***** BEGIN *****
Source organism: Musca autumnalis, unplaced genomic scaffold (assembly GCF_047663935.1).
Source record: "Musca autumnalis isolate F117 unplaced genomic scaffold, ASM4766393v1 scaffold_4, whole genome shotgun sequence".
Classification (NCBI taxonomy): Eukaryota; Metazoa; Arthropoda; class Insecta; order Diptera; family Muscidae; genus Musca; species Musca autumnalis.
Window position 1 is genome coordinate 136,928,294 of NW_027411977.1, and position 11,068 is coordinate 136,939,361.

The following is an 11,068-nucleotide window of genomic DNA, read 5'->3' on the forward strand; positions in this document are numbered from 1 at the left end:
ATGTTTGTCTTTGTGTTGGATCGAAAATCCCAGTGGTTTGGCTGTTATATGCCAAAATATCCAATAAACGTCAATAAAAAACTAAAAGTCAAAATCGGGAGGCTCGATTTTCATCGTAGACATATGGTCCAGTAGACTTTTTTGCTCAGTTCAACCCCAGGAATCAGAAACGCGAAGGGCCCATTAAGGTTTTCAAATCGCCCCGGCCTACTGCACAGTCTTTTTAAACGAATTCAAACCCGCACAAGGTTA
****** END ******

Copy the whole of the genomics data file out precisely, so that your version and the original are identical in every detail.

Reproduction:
Source organism: Musca autumnalis, unplaced genomic scaffold (assembly GCF_047663935.1).
Source record: "Musca autumnalis isolate F117 unplaced genomic scaffold, ASM4766393v1 scaffold_4, whole genome shotgun sequence".
Classification (NCBI taxonomy): Eukaryota; Metazoa; Arthropoda; class Insecta; order Diptera; family Muscidae; genus Musca; species Musca autumnalis.
Window position 1 is genome coordinate 136,928,294 of NW_027411977.1, and position 11,068 is coordinate 136,939,361.

The following is an 11,068-nucleotide window of genomic DNA, read 5'->3' on the forward strand; positions in this document are numbered from 1 at the left end:
ATGTTTGTCTTTGTGTTGGATCGAAAATCCCAGTGGTTTGGCTGTTATATGCCAAAATATCCAATAAACGTCAATAAAAAACTAAAAGTCAAAATCGGGAGGCTCGATTTTCATCGTAGACATATGGTCCAGTAGACTTTTTTGCTCAGTTCAACCCCAGGAATCAGAAACGCGAAGGGCCCATTAAGGTTTTCAAATCGCCCCGGCCTACTGCACAGTCTTTTTAAACGAATTCAAACCCGCACAAGGTTA